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    Abortion politics and breast cancer: Local Komen group will need heroic effort to recover

    By Susan Nielsen, The Oregonian The Oregonian- Sunday 2/5/12


    The local affiliate of Susan G. Komen for the Cure may not recover from last week’s political firestorm over Planned Parenthood, not without months of crisis control and outreach.

    But don’t take my word for it. Listen to Sharon Hunt of McMinnville, Jennifer Williamson of Portland — and Jennifer’s mom, a retired oncology nurse from Beaverton who fervently opposes abortion yet supports Planned Parenthood for its commitment to women in need.

    “It’s very upsetting,” said Margaret Williamson, 65. “The early detection of cancer is so important. … This whole thing is totally unfair, especially to low-income women.”

    Last week, the nation’s leading breast-cancer charity said it decided to reject Planned Parenthood as a grant recipient for breast cancer screening. Komen pinned the change to a newly adopted board policy forbidding grants to organizations under investigation. Komen leaders insisted, unpersuasively, that this had nothing to do with Planned Parenthood’s role as an abortion provider or with the ongoing campaign by abortion opponents to starve the family-planning organization of public and private money.

    The backlash was immediate and stunning. By Friday, Komen was compelled to apologize and reverse course. Unfortunately, it’s hard to measure the extent of the reversal: Planned Parenthood is technically eligible for Komen grants again, but it may not win any.

    It’s also hard for breast-health advocates in Oregon to know how to respond. The local Komen affiliate serves Oregon and southwest Washington (and the local leaders opposed the move to defund Planned Parenthood), but the chapter does send a good portion of its locally raised money to national headquarters for research and advocacy.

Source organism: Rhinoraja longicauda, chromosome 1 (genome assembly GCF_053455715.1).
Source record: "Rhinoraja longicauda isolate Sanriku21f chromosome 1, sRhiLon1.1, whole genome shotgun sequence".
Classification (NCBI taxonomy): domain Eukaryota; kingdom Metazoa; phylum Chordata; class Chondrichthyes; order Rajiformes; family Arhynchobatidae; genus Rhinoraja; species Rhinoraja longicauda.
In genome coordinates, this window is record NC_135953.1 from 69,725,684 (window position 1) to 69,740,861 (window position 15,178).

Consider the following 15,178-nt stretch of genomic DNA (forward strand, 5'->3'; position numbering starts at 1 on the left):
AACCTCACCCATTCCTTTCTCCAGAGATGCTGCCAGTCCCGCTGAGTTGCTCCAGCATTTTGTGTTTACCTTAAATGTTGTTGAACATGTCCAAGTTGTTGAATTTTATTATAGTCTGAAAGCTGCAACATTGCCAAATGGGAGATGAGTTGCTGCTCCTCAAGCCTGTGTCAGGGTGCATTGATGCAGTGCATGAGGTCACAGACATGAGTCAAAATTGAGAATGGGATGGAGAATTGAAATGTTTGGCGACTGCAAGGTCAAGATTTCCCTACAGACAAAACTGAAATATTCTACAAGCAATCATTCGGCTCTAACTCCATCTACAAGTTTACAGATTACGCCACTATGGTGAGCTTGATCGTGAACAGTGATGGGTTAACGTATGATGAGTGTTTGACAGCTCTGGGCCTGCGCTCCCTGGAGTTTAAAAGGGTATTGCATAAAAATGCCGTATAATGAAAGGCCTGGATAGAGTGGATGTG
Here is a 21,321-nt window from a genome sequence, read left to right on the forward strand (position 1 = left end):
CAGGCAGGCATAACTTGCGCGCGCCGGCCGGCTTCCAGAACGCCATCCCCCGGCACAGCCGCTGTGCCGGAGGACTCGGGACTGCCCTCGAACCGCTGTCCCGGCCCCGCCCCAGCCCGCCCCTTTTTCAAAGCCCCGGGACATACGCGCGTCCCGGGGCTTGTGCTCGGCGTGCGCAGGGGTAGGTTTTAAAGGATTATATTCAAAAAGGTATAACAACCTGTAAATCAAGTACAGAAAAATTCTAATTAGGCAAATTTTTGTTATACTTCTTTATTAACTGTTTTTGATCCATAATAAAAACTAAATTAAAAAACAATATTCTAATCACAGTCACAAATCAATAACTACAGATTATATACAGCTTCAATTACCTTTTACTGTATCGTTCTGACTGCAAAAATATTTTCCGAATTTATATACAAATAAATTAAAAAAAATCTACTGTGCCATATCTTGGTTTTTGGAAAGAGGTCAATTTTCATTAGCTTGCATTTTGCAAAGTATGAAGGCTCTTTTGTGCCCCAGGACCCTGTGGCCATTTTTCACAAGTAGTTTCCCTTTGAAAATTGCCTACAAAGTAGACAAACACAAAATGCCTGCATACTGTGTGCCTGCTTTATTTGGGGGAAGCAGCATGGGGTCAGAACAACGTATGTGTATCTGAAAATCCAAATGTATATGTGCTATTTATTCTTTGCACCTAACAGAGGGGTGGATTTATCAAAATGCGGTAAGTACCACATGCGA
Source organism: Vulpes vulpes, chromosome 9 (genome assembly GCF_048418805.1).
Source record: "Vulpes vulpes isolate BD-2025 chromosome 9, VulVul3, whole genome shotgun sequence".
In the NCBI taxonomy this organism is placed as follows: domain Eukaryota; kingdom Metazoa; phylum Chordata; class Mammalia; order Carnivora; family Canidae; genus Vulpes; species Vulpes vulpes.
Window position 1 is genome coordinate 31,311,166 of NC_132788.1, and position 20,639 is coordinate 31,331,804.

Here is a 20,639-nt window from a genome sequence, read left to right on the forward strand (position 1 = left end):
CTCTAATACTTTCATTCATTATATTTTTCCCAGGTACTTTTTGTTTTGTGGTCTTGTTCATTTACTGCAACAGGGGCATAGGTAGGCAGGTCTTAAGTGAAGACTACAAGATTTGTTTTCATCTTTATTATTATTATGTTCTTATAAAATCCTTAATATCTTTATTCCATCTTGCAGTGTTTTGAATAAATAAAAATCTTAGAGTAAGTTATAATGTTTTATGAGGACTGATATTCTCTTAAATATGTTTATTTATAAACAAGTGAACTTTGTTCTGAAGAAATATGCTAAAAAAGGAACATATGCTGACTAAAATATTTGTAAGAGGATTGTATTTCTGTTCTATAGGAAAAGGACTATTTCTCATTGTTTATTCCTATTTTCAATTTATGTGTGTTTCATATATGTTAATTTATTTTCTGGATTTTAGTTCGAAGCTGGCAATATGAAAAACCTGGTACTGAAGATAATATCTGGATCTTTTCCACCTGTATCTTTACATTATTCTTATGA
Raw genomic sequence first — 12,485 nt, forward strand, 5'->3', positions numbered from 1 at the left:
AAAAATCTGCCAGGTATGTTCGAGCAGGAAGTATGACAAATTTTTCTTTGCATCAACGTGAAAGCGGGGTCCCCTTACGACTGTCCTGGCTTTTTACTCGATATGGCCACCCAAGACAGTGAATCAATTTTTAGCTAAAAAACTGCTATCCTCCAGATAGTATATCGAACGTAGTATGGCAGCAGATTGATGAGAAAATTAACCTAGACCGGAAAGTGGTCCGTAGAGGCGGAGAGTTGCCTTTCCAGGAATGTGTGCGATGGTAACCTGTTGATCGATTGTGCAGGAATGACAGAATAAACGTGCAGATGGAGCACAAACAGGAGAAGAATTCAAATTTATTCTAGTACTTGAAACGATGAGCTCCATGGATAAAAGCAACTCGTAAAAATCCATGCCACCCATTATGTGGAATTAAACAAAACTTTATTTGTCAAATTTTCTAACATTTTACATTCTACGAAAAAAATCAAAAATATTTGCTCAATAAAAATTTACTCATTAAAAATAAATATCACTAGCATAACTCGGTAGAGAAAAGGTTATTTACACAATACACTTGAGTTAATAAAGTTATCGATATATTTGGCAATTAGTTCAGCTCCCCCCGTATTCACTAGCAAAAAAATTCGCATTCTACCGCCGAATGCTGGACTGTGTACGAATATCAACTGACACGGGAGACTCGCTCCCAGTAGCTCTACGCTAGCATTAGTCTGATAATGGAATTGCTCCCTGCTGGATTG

That doesn’t sit well with Hunt, 67.

    “I think (the national leaders) are so involved with continuing the institution of Komen,” Hunt said, “that they didn’t think about the woman who doesn’t have health insurance.”

    About five years ago, Hunt needed a mammogram but couldn’t afford one. She had recently lost her job as a receptionist and didn’t yet qualify for Medicare. She called the Komen foundation, the nearby Planned Parenthood clinic and another clinic. No one could help her. As she describes it, the two clinics were out of mammogram vouchers and the Komen folks said they hadn’t gotten their locally raised money back from headquarters yet.

    She finally got a mammogram once she qualified for Medicare. She’s fine, but she hates the scarcity of affordable cancer screening and she feels awful for the women whose early-stage cancers go undetected.

    “No one,” she said, “deserves to be snubbed.”

    I do think the local Komen chapter, which declined to comment Friday, can recover from this political crisis. However, it will take months of hard work to restore public confidence. If Komen can show exactly where the local donations go, and if it can be unusually specific about every Komen-supported breast-health service in every corner of Oregon, it may win back the local supporters who want to fight breast cancer without also fighting the culture wars.

    If the local chapter can’t rise to the occasion, another breast-cancer charity will grow to meet the demand.

    Until last week, Jennifer Williamson, 38, a Democratic state House candidate, served on local boards for both Planned Parenthood and the Komen charity. She resigned from the Komen board on Thursday, frustrated by the local affiliate’s initially timid response to the national move. She’s glad to see Komen backtrack, but she remains wary of the national agenda and reluctant to rejoin. She uses the word “trust” a lot.

    So does her mom, the former oncology nurse — a Catholic who calls herself “very anti-abortion.” The elder Williamson described Planned Parenthood as a first stop for lower-income women needing health care, and an ideal partner for Komen’s breast-health screening and mammogram referrals.

    She sees the politics as a terrible distraction.

    She has watched too many women die to feel otherwise.

    –Associate editor Susan Nielsen, The Oregonian

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